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Tuesday, July 30, 2002
Confession time.

I made a deal. I have sold my soul. Actually, I mortgaged it.

I promised my daughter that if she got into a good college I would ...


Deep breath.

I promised my daughter that if she got into a good college I would (give me strength, give me money) buy her a horse.

Yes, archtypical northeastern skinflint wusses out. Bows to daughter's decade long desire. Call the Times.

I have been a good boy. I have paid and paid and paid for lessons. I have bought equipment to be used with horses I devoutly hoped I would never own. I have paid for several bouts of summer long horse camp (a very nice place in New Hampster, girls only, and if anyone wants a recommendation, I can give it). I have gone to show after show after show. I even went the City Slickers route and took the family to a dude ranch on vacation one year (a great time was had by all, to my vast surprise). I was the Billy Crystal character. OK, I can wait for you to stop laughing. And when my daughter announced (shortly after Man of Steel Christopher Reeve had his disastrous riding accident) that she was taking up three day eventing, I bit my tongue.

For those of you who presently labor in the ignorance I used to enjoy (and wished I still did), three day eventing involves dressage (technical and, to my unexpert eye, just about as undangerous as you can get when balancing precariously atop an eight hundred pound animal that you "control" with two thin pieces of leather held lightly in your hands) stadium jumping (just what it sounds like) and cross country. Stadium jumping is bad, but cross country was invented to scare the living bejeesus out of fathers. A course is set up consisting of obstacles over which the horse and rider must jump (fences, water jumps, cliffs ...) which obstacles are separated by varying distances. Horse and rider are judged based on completing the course (without going around or balking at any obstacles) within set time limits. It is not a speed competition, but you certainly cannot do it at a walk (MY kind of speed). In between the obstacles is no real problem for me. A canter is a canter is a canter, whether the trail on which you are cantering is in Central Park or Grand Canyon National Park. Well, alright, there is a difference, but at least plain old cantering does not involve anyone intentionally placing huge obstacles in your path for the express purpose of causing horse and rider to voluntarily lose contact with terra firma while proceeding forward at an entirely unreasonable speed. I attribute what grey hair I have entirely to cross country.

Tongue biting paid big dividends. Shortly after beginning to train for three day eventing, the daughter discovered a talent for dressage and fell in love with that aspect of horsemanship. Fortunately, whatever gods look after me and mine have arranged for there to be competitions solely in dressage. TTFN, cross country!

Where was I? Oh yes, THE DEAL. The daughter was spending more and more time at the farm and less and less time on her more pedestrian pursuits. Like homework. Before the grades slipped too much, I offered THE DEAL, which was accepted with alacrity. Naturally, THE DEAL was interpreted by my beloved offspring as requiring the immediate launch of a thorough (as in nationwide) search for the ideal equine purchase, more than 9 months before acceptance at any college. ("Dad, who cares if we have to ship the horse three thousand miles, he's perfect and he costs three cents less than the one down the road from our house!") And just as naturally, when skinflint (that would be me) pointed out that the deal required actual admission to an actually good actual college prior to the equine purchase, there was much wailing and rending of clothes. Well, some wailing, anyway, and no rending. Denim is so hard to rend. Missed opportunities! Lost training time! Goddamn lawyers and their goddamn deals.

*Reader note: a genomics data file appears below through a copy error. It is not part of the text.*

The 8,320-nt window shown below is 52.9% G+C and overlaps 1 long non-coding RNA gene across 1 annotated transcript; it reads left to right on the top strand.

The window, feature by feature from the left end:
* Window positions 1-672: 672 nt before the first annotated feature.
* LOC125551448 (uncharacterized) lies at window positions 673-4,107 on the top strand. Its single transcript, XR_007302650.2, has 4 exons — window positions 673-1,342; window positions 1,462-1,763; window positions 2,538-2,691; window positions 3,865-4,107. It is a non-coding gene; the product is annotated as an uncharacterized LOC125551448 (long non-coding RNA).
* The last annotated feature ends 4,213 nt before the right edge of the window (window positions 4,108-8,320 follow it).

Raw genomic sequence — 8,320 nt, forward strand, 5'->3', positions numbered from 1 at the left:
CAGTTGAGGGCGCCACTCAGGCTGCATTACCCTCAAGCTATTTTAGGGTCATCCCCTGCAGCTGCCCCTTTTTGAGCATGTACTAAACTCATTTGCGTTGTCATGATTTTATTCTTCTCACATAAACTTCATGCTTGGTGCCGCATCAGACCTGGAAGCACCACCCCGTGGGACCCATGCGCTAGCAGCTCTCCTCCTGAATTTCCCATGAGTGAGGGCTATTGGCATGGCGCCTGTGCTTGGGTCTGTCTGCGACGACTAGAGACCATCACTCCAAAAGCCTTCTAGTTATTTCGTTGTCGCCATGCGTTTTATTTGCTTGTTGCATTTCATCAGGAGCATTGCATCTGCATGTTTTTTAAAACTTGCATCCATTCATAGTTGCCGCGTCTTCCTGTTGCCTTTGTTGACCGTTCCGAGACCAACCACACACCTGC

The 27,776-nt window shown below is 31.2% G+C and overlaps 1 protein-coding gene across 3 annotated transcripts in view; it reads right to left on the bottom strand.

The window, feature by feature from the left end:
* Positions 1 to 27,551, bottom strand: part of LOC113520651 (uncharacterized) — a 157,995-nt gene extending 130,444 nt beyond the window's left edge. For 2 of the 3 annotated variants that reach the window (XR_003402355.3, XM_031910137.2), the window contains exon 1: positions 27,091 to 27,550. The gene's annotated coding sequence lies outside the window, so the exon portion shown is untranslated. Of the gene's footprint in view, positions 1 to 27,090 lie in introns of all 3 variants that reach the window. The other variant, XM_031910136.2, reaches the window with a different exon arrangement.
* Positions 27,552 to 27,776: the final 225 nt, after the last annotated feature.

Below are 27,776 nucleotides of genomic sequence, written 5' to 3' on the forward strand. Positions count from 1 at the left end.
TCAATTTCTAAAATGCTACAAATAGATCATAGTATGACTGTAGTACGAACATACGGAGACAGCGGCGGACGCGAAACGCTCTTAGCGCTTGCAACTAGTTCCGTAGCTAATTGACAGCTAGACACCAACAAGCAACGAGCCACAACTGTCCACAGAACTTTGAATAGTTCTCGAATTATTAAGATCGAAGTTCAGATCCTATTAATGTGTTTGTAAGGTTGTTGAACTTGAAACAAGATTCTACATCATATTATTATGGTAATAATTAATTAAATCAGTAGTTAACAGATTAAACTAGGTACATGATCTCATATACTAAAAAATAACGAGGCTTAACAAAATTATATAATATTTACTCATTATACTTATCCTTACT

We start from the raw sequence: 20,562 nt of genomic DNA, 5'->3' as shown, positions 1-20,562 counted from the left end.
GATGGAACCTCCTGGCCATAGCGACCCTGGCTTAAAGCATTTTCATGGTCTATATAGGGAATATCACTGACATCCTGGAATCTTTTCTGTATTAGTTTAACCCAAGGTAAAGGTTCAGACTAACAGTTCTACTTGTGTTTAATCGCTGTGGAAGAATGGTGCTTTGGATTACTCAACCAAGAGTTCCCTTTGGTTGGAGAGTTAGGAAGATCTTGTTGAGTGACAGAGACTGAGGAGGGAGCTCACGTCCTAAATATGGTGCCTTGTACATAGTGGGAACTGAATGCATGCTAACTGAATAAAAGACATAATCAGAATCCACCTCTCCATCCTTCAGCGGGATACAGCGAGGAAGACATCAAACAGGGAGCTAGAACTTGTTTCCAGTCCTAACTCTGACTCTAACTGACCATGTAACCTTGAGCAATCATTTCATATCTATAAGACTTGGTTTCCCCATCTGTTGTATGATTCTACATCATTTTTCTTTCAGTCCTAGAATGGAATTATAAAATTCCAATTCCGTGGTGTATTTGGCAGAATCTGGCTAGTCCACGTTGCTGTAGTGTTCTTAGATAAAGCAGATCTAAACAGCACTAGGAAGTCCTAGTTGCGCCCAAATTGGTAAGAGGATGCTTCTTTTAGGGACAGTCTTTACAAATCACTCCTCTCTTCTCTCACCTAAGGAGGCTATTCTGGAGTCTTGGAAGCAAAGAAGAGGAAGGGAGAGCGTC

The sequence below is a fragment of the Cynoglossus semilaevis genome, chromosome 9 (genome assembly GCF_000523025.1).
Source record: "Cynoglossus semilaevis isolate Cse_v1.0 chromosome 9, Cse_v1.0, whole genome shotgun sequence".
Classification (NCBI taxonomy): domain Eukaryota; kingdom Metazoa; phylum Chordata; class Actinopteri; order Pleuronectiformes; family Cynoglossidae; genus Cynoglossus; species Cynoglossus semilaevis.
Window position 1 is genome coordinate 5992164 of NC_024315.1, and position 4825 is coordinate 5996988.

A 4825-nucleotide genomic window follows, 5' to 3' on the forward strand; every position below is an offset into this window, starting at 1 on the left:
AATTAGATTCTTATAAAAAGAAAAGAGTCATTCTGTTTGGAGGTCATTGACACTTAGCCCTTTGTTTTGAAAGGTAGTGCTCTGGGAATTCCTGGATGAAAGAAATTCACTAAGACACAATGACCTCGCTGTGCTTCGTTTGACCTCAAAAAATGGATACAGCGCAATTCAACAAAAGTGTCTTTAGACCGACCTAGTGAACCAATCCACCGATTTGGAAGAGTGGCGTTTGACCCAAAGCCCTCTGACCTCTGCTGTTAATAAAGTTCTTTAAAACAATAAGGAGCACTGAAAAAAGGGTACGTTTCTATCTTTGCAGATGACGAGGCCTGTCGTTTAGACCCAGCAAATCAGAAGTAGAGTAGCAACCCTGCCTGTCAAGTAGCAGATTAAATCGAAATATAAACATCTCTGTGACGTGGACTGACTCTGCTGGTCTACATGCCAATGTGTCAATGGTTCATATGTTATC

And then, following lengthy debate about where to apply, came college applications. I leave other fathers to discover that particular joy themselves. It seemed so much easier when I did it in the early 70s. I have to wait more than 15 years to see what James Lileks has to say about it. The daughter was immediately accepted into her "safety school". Suffice it to say, it wasn't Harvard. I considered the safety school someplace to go if nowhere else would have you (in fact, I always thought that was why they called it a safety school). I didn't think that it qualified as the "good" school required by THE DEAL. Note to fathers who attempt the perilous act of bribing their offspring: Do not, ever under any circumstances, consider telling said offspring who have, at least facially, met the conditions of the bribe, that their surface compliance is insufficient to trigger payment of the bribe. I managed to temporize until more acceptances came in.

Although the daughter was certainly smart enough to recognize the stalling tactics, she was also smart enough to avoid going to war about it until it became necessary. And lo and behold, several of the acceptances were from "good" schools. Major sigh of relief (from both parties). Arguments concerning the goodness of the safety school avoided.

So now its time for me to pay up. I sent the wife and daughter to the school for orientation and while there, they located a reportedly gorgeous three year old (that's very young) mare with a delightful disposition. Vet inspection made and passed with flying colors. Even writing the check for the purchase price was not that hard. Of course, now that I (or more properly, the daughter) owns this beast, the expenses have only just begun. Feed, vet, stable, shoeing, equipment.

Stay tuned.

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